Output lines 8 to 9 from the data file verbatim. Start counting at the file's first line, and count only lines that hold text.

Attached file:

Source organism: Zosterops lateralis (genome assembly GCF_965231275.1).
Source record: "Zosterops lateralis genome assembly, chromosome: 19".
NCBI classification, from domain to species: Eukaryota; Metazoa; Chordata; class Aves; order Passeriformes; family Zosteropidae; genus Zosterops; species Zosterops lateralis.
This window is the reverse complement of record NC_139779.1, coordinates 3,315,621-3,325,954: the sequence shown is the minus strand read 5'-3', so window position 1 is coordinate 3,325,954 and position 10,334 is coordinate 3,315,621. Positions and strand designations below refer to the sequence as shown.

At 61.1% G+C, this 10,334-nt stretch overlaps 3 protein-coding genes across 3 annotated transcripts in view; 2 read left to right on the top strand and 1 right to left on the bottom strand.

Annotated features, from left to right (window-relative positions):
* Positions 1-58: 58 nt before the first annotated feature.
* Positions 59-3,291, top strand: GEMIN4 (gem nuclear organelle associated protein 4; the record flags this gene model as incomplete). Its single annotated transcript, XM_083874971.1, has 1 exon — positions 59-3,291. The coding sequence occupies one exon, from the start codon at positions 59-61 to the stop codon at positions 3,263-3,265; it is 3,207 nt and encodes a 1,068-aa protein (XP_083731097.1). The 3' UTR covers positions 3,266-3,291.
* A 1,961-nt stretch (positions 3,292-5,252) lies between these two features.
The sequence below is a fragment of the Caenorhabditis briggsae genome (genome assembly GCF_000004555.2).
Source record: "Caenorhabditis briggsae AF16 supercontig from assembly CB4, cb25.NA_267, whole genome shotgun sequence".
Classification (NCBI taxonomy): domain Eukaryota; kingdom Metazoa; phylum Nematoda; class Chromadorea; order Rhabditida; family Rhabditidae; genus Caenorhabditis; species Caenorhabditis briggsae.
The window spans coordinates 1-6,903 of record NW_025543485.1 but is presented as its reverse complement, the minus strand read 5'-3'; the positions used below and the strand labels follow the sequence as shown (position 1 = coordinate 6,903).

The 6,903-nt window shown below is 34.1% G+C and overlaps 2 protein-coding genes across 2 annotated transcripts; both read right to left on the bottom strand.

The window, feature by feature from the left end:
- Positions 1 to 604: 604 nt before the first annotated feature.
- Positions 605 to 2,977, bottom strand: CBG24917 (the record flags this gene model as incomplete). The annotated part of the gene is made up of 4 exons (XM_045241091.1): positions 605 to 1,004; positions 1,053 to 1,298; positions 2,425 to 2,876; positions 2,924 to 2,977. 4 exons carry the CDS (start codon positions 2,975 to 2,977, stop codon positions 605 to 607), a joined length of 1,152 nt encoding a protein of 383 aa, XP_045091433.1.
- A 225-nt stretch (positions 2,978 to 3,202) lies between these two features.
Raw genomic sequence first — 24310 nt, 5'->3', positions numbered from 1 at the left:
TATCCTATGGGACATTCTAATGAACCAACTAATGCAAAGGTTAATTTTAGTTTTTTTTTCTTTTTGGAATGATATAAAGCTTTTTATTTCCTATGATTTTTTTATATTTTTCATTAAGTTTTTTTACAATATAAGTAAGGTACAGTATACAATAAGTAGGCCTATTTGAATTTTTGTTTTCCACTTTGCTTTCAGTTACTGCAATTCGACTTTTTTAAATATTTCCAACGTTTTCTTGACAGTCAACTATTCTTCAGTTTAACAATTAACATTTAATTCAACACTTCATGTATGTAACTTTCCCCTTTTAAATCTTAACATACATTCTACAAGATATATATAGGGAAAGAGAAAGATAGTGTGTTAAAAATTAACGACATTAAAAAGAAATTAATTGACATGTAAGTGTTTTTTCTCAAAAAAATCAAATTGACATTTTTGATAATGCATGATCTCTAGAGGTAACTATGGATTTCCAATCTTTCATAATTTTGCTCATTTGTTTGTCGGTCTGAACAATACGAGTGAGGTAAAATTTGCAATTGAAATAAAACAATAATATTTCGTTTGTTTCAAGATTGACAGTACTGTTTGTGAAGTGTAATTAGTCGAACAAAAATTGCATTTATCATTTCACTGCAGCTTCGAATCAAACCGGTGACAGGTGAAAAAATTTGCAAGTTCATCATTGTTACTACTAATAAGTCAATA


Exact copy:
* Positions 59-3,291, top strand: GEMIN4 (gem nuclear organelle associated protein 4; the record flags this gene model as incomplete). Its single annotated transcript, XM_083874971.1, has 1 exon — positions 59-3,291. The coding sequence occupies one exon, from the start codon at positions 59-61 to the stop codon at positions 3,263-3,265; it is 3,207 nt and encodes a 1,068-aa protein (XP_083731097.1). The 3' UTR covers positions 3,266-3,291.
* A 1,961-nt stretch (positions 3,292-5,252) lies between these two features.